Optimism in the Time of a Crisis

by Sue Taggart

Did you know that March is Optimism Month?  If you didn’t, no worries, neither did we! And, considering that the world is in the middle of a pandemic, it’s definitely been a little challenging to be optimistic.

But now, it’s more important than ever to find some small bright-spots and reasons for optimism. While it’s important not to detract from the severity of the situation, we do have to remember that there is always a little light at the end of the tunnel. I have always been an eternal optimist, my glass is always half-full, and I’m a firm believer that positive thinking will let you do everything better than negative thinking ever will. But in the last month, since the coronavirus exploded into our lives, it’s like we are all living in the worst kind of bad movie, one that’s on continual rerun. We can’t even go out and enjoy an evening with friends to take the edge off. However, there are some unexpected silver linings even in the midst of this terrible crisis.

Since the COVID-19 crisis erupted, many pollutants have been drastically reduced with the number of flights around the world plummeting, and many polluting plants have suspended operations. NASA satellite imagery shows a “drastic drop” in air pollution levels in China since the epidemic began. Most recently, new imagery from Northern Italy (the world’s leading outbreak point of the virus), shows pollution levels dropping significantly as well. The optimistic takeaway from this is that if we realize that the climate crisis is also a real danger to the lives of millions, we can harness this lesson for the future: reduce the number of flights, encourage work from home (and reduce car travel), lower consumption levels, and lead the world into a greener future. The hope is that when the virus is contained, we will all go back to normal, but with hard-earned lessons that will have the potential to lead humanity toward a better, more humane and sustainable world.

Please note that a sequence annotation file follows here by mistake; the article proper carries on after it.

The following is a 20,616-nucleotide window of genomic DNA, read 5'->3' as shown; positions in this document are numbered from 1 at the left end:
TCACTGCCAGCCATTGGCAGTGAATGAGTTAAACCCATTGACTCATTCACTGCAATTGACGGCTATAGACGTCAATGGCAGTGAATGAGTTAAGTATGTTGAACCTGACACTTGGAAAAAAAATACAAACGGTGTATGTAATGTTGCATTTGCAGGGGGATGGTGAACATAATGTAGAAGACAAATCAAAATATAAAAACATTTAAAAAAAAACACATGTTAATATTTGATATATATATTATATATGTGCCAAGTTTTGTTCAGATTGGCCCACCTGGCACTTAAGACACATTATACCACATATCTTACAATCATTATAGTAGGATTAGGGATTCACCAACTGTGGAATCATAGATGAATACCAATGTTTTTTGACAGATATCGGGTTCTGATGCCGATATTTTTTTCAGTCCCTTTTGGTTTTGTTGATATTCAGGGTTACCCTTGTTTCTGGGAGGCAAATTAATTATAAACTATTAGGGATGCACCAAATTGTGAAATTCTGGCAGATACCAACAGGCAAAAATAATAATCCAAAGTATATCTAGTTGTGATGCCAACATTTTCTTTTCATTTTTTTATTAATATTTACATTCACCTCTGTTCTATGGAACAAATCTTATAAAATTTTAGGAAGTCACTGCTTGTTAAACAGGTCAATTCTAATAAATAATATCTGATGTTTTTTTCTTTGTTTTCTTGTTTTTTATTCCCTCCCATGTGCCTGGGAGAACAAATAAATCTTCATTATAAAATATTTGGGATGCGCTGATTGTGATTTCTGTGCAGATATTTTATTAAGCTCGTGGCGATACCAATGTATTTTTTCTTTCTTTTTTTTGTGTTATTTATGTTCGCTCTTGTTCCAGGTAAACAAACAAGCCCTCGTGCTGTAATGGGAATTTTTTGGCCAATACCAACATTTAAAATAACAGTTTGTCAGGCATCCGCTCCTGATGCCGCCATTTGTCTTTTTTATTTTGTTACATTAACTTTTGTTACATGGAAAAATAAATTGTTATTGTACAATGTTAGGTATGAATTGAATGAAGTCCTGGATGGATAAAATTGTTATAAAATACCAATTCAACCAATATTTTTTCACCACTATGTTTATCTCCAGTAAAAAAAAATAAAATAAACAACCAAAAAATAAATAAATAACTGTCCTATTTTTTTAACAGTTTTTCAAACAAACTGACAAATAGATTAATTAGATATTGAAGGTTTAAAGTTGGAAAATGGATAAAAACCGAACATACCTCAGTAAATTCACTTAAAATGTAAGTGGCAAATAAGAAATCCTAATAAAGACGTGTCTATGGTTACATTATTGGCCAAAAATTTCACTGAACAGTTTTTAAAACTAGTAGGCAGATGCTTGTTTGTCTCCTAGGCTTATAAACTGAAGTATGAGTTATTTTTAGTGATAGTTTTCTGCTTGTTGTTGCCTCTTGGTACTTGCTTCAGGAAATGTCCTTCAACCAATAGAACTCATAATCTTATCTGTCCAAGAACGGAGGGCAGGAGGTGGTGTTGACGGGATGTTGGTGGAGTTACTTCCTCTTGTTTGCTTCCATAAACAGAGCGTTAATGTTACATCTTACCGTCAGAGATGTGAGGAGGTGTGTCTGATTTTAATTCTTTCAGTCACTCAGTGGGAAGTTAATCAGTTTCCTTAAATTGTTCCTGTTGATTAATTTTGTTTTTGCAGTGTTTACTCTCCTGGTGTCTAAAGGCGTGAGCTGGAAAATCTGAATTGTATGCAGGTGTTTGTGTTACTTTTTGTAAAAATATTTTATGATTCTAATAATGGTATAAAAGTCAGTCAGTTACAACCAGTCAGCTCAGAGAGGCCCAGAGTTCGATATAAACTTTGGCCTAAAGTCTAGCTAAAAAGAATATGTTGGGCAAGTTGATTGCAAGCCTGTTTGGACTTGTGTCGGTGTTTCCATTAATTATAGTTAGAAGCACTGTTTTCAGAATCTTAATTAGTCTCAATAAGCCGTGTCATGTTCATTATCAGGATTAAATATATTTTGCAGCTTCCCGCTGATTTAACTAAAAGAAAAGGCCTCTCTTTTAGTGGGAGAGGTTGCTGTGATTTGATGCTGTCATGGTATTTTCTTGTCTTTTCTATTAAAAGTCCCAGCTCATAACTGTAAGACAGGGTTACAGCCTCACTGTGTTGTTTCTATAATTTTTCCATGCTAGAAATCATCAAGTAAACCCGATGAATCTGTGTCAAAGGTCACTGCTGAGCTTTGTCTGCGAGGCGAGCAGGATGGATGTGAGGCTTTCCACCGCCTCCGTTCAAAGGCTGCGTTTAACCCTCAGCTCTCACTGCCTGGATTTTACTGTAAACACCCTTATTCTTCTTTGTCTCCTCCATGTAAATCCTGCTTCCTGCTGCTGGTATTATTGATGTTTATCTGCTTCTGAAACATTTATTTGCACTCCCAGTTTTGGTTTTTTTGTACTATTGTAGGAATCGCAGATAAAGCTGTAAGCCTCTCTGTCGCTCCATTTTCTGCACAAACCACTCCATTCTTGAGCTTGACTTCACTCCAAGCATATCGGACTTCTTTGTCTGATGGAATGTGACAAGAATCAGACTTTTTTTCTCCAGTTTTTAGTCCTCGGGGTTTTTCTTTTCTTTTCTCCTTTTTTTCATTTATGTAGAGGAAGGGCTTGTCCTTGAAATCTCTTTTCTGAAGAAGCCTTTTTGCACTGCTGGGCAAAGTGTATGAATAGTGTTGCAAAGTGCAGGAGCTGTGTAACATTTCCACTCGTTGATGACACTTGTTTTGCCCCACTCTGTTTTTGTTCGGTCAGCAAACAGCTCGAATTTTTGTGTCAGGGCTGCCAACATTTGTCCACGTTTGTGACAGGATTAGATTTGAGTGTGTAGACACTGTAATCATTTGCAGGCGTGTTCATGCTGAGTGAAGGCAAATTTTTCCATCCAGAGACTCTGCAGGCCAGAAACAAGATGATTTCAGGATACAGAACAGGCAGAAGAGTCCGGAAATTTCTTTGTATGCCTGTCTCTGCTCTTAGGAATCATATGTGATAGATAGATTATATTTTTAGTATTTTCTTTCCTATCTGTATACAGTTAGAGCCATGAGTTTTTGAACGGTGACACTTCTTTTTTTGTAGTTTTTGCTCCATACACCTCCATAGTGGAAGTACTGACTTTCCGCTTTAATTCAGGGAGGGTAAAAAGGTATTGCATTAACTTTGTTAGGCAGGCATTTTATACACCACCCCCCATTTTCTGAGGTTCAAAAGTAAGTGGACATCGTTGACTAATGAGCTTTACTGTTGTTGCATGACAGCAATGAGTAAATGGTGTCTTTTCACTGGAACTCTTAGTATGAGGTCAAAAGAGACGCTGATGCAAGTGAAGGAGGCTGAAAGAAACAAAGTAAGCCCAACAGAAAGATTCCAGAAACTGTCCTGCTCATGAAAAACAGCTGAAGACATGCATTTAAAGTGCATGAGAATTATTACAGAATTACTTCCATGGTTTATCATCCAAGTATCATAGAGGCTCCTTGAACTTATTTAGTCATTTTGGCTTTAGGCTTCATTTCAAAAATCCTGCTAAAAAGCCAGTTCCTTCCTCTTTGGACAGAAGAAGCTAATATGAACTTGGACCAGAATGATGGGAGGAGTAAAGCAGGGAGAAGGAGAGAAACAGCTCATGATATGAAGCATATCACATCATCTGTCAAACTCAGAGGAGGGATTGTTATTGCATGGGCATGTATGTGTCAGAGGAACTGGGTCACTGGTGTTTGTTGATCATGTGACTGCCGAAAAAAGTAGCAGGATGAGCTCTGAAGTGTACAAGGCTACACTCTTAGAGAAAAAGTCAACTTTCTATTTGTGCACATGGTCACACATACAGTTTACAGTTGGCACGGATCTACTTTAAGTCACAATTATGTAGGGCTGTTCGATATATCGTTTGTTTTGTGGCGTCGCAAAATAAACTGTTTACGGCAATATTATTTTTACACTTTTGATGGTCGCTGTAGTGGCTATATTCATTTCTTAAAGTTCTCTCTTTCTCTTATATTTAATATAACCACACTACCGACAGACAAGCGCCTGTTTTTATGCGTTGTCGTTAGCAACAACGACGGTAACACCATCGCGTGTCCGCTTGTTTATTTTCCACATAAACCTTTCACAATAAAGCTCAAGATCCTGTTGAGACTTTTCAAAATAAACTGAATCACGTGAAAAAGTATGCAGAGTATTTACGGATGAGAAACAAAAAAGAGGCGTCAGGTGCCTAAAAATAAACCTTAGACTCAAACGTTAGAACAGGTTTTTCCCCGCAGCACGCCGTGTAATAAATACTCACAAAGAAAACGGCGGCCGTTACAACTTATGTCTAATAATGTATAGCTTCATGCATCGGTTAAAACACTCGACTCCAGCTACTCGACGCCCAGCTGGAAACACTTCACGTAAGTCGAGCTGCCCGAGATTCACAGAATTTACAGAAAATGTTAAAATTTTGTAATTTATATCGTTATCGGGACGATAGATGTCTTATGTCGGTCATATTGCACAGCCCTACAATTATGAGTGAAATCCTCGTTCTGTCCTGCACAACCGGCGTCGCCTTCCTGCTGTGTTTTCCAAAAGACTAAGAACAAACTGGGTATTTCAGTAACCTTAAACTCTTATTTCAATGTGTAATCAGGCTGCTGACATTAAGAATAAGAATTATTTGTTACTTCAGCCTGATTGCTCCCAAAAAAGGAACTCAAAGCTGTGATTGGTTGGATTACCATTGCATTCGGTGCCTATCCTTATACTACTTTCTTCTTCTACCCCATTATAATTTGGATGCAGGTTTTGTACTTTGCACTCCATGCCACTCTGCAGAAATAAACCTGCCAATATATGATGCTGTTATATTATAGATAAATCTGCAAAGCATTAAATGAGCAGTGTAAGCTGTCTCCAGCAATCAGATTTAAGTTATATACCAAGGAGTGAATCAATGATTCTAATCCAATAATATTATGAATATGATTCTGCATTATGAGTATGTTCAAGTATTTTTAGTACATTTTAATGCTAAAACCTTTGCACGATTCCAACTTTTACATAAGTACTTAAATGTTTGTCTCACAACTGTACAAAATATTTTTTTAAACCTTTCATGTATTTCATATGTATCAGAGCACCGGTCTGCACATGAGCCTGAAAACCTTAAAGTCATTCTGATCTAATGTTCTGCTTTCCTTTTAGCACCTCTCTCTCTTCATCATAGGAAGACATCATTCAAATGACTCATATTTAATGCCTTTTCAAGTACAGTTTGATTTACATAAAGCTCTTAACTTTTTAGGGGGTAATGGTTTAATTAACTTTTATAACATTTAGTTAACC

There have been many other bright spots that have brought a smile to my face and strengthened my faith in humanity. For example, the spontaneous singalongs that began from balconies in Europe and have now spread throughout the world.

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In country after country, people have responded by taking to their balconies, windows, and rooftops to sing to one another, to applaud and show gratitude to their health-care workers, to play music, and to lift one another’s spirits.

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National differences are being ignored as scientists from all over the world are working closely to find vaccines and cures, all in order to fight the common enemy. This is certainly a reason to feel optimistic.

It has also reminded me of the importance of friends and family, who in most of our busy lives we can rarely find the time to keep up with. From texts, social media messages and phone calls, I have been in touch with more people in the past week than in the past six months. It happened once before at 9/11, but the difference now is that we are all directly affected by this crisis. My optimistic hope is that what is now bringing us closer, will keep us closer.

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